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Emergency and Continuous Exposure Limits for Selected Airborne Contaminants: Volume 2 1966 1984 60-min EEL 30,000 1,500 ppm 24-hr EEL 20,000 500 ppm 90-d CEL 1,000 100 ppm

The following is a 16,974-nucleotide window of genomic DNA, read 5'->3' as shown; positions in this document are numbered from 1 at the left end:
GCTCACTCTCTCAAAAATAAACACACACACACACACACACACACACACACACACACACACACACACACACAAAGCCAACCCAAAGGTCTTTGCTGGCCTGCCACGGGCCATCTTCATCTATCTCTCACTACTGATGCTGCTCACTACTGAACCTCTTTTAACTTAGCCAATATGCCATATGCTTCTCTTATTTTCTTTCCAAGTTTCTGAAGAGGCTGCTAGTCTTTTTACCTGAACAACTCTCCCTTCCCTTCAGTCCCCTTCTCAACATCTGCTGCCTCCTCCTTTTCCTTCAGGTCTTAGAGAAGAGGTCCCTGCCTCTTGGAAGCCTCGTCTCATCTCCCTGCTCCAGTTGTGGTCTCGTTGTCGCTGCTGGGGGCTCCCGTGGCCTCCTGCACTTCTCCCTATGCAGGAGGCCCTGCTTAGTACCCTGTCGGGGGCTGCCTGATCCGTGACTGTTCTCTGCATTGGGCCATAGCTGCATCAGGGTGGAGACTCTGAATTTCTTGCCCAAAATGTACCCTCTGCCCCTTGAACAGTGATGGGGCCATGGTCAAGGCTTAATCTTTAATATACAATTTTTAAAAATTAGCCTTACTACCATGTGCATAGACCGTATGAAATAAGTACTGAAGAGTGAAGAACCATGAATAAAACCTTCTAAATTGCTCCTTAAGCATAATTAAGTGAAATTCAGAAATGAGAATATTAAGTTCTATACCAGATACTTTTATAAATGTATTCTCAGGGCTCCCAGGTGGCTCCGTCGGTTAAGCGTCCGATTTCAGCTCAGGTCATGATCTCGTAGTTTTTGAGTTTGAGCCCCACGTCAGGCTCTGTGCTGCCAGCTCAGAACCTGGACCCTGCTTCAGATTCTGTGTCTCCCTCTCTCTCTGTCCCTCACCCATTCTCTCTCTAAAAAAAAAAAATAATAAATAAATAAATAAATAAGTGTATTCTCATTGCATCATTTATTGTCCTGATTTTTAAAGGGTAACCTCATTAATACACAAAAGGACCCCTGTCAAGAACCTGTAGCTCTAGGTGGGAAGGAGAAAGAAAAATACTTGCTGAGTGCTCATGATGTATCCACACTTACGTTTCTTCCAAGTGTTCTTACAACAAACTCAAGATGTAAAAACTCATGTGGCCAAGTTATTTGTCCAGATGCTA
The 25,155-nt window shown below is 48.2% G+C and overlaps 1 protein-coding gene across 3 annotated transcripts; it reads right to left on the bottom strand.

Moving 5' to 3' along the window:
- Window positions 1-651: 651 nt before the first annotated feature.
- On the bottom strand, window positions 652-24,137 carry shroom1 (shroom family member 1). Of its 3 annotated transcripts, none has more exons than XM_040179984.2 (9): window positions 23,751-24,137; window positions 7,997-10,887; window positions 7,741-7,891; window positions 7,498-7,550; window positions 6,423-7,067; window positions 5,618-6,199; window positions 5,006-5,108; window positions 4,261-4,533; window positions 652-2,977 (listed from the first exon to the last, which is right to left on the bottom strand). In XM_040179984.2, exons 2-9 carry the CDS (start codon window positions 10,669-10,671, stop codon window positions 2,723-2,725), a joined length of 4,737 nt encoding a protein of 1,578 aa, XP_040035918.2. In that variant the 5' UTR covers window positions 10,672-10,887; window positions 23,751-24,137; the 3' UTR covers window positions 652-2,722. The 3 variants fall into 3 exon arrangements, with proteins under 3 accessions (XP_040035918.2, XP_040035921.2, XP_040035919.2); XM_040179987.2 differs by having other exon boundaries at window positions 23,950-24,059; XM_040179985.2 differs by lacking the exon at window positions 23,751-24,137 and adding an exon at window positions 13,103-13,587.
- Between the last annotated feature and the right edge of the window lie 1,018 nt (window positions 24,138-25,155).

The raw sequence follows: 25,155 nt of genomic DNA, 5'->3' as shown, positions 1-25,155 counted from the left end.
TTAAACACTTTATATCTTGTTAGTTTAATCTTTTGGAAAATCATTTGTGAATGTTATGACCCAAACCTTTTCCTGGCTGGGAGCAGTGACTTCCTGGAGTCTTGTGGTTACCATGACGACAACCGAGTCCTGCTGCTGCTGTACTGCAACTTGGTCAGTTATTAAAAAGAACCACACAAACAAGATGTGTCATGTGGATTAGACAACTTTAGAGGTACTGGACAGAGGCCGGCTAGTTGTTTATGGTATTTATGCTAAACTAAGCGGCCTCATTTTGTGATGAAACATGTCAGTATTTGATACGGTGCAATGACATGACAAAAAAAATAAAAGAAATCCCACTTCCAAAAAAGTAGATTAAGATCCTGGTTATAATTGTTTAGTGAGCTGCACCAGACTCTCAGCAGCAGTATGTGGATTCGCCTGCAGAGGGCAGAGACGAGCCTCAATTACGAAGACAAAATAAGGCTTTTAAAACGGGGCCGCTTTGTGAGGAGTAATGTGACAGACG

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Emergency and Continuous Exposure Limits for Selected Airborne Contaminants: Volume 2 REFERENCES American Conference of Governmental Industrial Hygienists. 1980. Trichlorofluoromethane. Documentation of the Threshold Limit Values. 4th ed. Cincinnati, Ohio: American Conference of Governmental Industrial Hygienists. p. 408–409. American Conference of Governmental Industrial Hygienists. 1983. TLVs(R). Threshold Limit Values for Chemical Substances and Physical Agents in the Work Environment with Intended Changes for 1983–1984. Cincinnati, Ohio: American Conference of Governmental Industrial Hygienists. 93 p. Aviado, D.M. 1975. Toxicity of aerosol propellants in the respiratory and circulatory systems. IX. Summary of the most toxic: Trichlorofluoromethane (FC11). Toxicology: 3:311–319. Aviado, D.M. 1978. Effects of fluorocarbons, chlorinated solvents, and inosine on the cardiopulmonary system. Environ. Health Perspect. 26:207–215. Azar, A., Trochimowicz, H.J., Terrill, J.B., and Mullin, L.S. 1973. Blood levels of fluorocarbon related to cardiac sensitization. Am. Ind. Hyg. Assoc. J. 34:102–109. Bass, M. 1970. Sudden sniffing death. J. Am. Med. Assoc. 212:2075–2079. Belej, M.A., and Aviado, D.M. 1975. Cardiopulmonary toxicity of propellants for aerosols. J. Clin. Pharmacol. 15:105–115. Blake, D.A., and Mergner, G.W. 1974. Inhalation studies on the biotransformation and elimination of [l4C]trichlorofluoromethane and [l4C]dichlorofluoromethane in beagles. Toxicol. Appl. Pharmacol. 30:396–407. Caujolle, F. 1964. Comparative toxicity of refrigerants. Bull. Inst. Intern. Froid 44:20–55. [In English and French] Epstein, S.S., Joshi, S., Andrea, J., Clapp, P., Falk, H., and Mantel, N. 1967. Synergistic toxicity and carcinogenicity of ‘freons’ and piperonyl butoxide. Nature 214:526–528. Fabel, H., Wettengel, R., and Hartmann, W. 1972. [Myocardial ischemia and arrhythmias due to the use of pressurized aerosols in man.] Dtsch. Med. Wochenschr. 97:428–431. (in German) Haj, M., Burstein, Z., Horn, E., and Stamler, B. 1980. Perforation of the stomach due to trichlorofluoromethane (Freon 11) ingestion. Isr. J. Med. Sci. 16:392–394.